D. G. Godse
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D. G. Godse

Dattatraya Ganesh Godse (Devanagari: ? , ?. ?. ) (3 July 1914 - 5 January 1992) was an Indian historian, playwright, art critic, art director, theatre and costume designer, and illustrator. He received a Sangeet Natak Akademi Award in 1988.[1] He wrote almost exclusively in Marathi.

Early life and education

He was born in Vadhode village in Jalgaon district of Maharashtra, India. He did his schooling in Saoner Nagpur. He attended Morris College, Nagpur and Wilson College, Mumbai. He obtained a Bachelor of Arts degree in Marathi and English. He was also trained in fine arts at Slade School of Fine Art. Wife: Sheela Godse,

Daughter: Medha Keeriyott,

Son: Anand Godse

Career

Godse wrote on a wide range of subjects: historical figures including Shivaji, Mastani, and Ramdas; literature; plays; architecture; sculpture; and art, including Buddhist art. He wrote an essay on Thomas Daniell's 1790 painting of the Peshwa court at Pune.

In the manner of the historians and critics Vishwanath Kashinath Rajwade, Madhukar Vasudev Dhond, Godse wrote almost exclusively in Marathi.

Ashok R. Kelkar, a scholar in linguistics, literature, and semiotics, commented that Godse's work is "a body of important, if controversial, work in art history from the vitalist point of view."[2] He added that Godse's decision to write in Marathi was "fortunate in so far as it was instrumental in bringing art history home to the Marathi reader."[2]

Godse illustrated many books and magazines. He was theatre designer for over one hundred and seven plays. He also was art director for three Marathi and two Hindi films.

Books

  • Vada-Savada Ani Nishada Sama (2003) (Coauthored with M.V. Rajadhyaksha)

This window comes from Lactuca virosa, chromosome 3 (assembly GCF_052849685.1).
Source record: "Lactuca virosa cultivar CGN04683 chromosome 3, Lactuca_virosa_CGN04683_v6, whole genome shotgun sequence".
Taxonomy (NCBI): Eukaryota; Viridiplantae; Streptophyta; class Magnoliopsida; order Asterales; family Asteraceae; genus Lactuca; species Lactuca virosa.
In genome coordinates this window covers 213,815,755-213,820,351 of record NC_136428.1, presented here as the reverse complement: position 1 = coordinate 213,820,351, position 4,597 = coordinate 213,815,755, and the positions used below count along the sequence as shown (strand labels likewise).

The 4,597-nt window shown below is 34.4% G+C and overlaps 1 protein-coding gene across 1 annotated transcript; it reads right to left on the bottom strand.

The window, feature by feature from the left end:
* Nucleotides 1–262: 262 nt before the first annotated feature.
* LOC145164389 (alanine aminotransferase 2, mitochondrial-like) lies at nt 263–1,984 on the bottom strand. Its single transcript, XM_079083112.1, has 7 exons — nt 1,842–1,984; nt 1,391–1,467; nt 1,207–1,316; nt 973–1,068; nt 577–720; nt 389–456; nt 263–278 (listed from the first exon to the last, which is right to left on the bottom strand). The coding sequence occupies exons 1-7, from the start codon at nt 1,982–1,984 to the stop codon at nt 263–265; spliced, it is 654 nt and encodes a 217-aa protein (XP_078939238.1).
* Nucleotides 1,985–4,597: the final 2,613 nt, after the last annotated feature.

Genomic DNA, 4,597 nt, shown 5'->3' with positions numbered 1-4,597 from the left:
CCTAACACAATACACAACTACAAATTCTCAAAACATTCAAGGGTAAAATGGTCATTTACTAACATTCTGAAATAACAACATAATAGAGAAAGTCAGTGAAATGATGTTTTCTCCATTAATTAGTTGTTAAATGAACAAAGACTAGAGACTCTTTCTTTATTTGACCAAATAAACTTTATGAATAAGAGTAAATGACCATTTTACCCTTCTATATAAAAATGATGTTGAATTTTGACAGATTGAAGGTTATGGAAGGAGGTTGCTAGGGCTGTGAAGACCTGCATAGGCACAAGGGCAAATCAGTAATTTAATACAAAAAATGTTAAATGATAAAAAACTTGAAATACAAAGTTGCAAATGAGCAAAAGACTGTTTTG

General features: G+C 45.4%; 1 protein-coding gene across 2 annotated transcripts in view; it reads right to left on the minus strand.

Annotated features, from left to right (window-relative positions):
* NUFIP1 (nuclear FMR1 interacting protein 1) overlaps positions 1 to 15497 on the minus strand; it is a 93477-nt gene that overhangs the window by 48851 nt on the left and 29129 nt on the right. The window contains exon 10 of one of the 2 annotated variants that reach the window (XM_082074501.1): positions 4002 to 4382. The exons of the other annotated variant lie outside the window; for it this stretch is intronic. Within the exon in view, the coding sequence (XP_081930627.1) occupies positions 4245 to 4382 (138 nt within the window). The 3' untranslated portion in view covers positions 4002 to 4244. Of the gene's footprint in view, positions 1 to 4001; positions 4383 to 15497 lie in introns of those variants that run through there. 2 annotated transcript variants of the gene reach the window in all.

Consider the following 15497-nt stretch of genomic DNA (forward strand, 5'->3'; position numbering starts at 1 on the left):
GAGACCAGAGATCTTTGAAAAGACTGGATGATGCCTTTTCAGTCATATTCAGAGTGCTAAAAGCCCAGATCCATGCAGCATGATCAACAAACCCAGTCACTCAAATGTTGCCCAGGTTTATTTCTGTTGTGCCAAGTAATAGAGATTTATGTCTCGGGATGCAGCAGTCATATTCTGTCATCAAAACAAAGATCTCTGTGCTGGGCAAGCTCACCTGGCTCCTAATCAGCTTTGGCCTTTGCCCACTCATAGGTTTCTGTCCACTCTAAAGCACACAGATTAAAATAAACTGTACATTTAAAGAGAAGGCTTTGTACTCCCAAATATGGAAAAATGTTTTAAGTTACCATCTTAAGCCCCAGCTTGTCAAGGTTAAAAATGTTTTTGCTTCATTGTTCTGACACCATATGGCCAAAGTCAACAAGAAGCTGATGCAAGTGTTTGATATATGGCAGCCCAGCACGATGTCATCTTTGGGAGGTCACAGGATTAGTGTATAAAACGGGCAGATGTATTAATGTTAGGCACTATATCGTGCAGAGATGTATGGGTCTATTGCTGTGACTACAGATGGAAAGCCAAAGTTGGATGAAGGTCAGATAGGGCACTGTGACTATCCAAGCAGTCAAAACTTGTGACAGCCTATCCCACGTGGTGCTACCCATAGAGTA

• Daphtan? (1992)
Cover of Godse's book Nangi Asalele Phulap?khar? ( ), 1989 Publisher Popular Prakashan; The cover is done by Godse himself and the picture there is inspired by James Abbott McNeill Whistler's 'butterfly possessing a long stinger for a tail'
  • Nangi Asalele Phulap?khar? (1989)
  • Mast?n? ? (1989)
  • ?rj?yana ? (1985)
  • M?t?vala (1981)
  • Samande Tala ? (1981)
  • Gatim?n? ? (1976)
  • K?lagangechy? K?th? ? (1974)
  • Shakti Saushthava (1972)
  • Pota (1963)
  • Lokghati ?
  • Pratima ? (translation)
  • Shakuntala (Translation of Abhijñ?nakuntalam)
  • Song ?
  • Sambhajiche Bhoot
  • Kahi Kavadse ?
  • Essay on Dinanath Dalal: 'The Genius from an Enchanted land'

Further reading

  • D.G. Godse Yanchi Kalamimansa, Edited by Sarojini Vaidya, Vasant Patankar (Marathi), 1997 ("?. ?. ?" , ? )Publisher: Department of Marathi, Mumbai University and Popular Prakashan

References

  1. ^ "Akademi Awards, Drama, Other Aspects of Theatre". Archived from the original on 24 November 2007. Retrieved 2007.
  2. ^ a b Kelkar, Ashok R. "On Aesthesis and Art". Archived from the original on 28 September 2007. Retrieved 2007.

External links


  This article uses material from the Wikipedia page available here. It is released under the Creative Commons Attribution-Share-Alike License 3.0.

D._G._Godse
 



 



 
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